While sitting at the table eating lunch, someone kept talking at me asking questions right after I took a bite. I smiled at him, considered all sorts of things like showing my food. We both laughed.
I explained that I was a bit tired having just returned from back East and apologized that I just needed some fuel and then could possibly answer his questions. People can be very kind. He understood and realized just sitting with us might be enough. And he was he said later rewarded: General Yeager started commenting on the planes. Fascinating!
We saw the General who commands Beale AFB. He looked very alert. We found out why later that night. May 1, Sunday night.
The Heritage flight was beautiful – a Warthog called that because someone thought it was ugly. I actually like it and like the way it looks. But then I find warthogs, the animals, hilarious. As the quickly waddle away with their tails in the air.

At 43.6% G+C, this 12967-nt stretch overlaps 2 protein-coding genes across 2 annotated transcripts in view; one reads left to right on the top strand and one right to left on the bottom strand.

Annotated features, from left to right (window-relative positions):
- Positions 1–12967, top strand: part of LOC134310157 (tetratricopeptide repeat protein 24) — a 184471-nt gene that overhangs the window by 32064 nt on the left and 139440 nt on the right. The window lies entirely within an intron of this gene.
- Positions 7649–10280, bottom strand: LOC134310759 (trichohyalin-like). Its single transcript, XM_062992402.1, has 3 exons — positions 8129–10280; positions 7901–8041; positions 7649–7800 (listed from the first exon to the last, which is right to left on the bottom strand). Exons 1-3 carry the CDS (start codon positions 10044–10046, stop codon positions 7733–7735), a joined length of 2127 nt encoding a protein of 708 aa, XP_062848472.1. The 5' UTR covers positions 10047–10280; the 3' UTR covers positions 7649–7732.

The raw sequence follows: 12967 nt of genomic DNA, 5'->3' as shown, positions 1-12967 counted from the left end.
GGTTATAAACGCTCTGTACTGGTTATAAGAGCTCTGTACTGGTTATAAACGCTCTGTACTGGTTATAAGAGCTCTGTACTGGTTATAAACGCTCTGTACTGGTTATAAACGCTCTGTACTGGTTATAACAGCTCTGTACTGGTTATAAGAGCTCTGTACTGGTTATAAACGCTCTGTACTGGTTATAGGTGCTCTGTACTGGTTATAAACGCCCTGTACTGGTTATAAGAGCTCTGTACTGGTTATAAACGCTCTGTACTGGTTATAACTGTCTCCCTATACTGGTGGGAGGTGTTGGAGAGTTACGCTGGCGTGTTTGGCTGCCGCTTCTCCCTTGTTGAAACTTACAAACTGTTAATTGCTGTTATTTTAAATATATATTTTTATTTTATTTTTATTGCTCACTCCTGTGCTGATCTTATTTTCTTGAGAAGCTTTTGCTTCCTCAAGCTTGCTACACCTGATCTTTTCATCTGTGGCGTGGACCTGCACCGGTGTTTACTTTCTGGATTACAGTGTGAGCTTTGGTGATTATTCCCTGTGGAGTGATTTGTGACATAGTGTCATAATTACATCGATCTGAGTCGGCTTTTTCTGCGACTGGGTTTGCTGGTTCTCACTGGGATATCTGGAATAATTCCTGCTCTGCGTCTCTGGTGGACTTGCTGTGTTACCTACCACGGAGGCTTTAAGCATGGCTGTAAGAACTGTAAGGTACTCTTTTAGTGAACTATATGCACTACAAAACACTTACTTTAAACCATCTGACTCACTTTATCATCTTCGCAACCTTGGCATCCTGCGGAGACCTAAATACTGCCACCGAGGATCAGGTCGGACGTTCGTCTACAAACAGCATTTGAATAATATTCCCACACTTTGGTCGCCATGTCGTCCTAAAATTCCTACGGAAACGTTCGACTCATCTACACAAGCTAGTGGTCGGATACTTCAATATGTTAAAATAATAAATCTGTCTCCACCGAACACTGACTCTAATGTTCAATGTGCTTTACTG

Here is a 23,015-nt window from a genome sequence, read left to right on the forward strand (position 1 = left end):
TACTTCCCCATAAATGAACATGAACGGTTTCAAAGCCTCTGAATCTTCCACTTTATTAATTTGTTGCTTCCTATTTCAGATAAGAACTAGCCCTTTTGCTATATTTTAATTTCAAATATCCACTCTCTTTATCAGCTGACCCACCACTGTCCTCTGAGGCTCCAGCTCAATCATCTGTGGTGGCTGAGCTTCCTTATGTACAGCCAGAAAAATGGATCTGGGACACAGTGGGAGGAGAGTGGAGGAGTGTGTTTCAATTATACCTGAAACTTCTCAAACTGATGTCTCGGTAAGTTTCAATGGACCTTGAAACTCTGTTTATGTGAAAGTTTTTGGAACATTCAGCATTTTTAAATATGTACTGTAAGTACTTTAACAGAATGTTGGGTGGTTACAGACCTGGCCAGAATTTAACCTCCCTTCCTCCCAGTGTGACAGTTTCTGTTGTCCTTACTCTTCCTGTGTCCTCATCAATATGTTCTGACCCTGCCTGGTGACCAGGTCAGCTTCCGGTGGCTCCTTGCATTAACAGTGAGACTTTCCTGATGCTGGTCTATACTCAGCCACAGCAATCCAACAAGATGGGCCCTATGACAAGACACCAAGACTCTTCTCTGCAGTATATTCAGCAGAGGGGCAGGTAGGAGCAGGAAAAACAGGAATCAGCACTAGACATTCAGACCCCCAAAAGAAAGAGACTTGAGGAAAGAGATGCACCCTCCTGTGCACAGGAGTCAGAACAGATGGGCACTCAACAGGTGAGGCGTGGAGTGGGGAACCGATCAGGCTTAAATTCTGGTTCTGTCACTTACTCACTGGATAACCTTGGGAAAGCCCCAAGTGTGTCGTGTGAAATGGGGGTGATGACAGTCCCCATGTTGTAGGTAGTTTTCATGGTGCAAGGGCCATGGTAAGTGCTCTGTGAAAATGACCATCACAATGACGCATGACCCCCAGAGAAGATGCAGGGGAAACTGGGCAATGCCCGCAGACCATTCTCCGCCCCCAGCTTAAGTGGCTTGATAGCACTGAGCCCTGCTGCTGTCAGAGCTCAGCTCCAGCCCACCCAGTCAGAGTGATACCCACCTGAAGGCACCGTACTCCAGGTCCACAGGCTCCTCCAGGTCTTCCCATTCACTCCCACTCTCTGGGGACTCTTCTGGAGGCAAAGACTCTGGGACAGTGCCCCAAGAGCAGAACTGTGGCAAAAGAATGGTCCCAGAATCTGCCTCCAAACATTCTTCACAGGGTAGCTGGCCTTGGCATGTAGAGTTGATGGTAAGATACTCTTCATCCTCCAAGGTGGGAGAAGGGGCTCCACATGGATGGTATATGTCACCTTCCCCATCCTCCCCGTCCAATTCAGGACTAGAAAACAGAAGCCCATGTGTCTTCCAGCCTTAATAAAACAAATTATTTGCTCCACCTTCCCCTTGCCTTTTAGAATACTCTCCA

The P-51 always looks wonderful.
The one airplane that lands on a truck and does some take-offs, simulates trouble and lands….that isn’t our cup of tea. That’s too close to the edge where something bad can happen and has happened to people.
We toured the static displays again. A very cool morning turned into a very warm day and lots of people were camped out under the wings of the cargo plane. What a sight! The plane has more uses than we thought.
N and P took a tour of the plane.
We told them to head out before 3 – to beat the crowds exiting – air show was to be over just after the Thunderbirds finished and they were to start at 3.
We went over to where the Thunderbirds were starting their engines (F-16s)– even that is part of the show. Very crisp maintenance fellows all in sync.
We headed back and waited for their show after which we were going to leave. And waited. And waited.
We learned later that a life flight was flying thru the air space so we the Thunderbirds were delayed.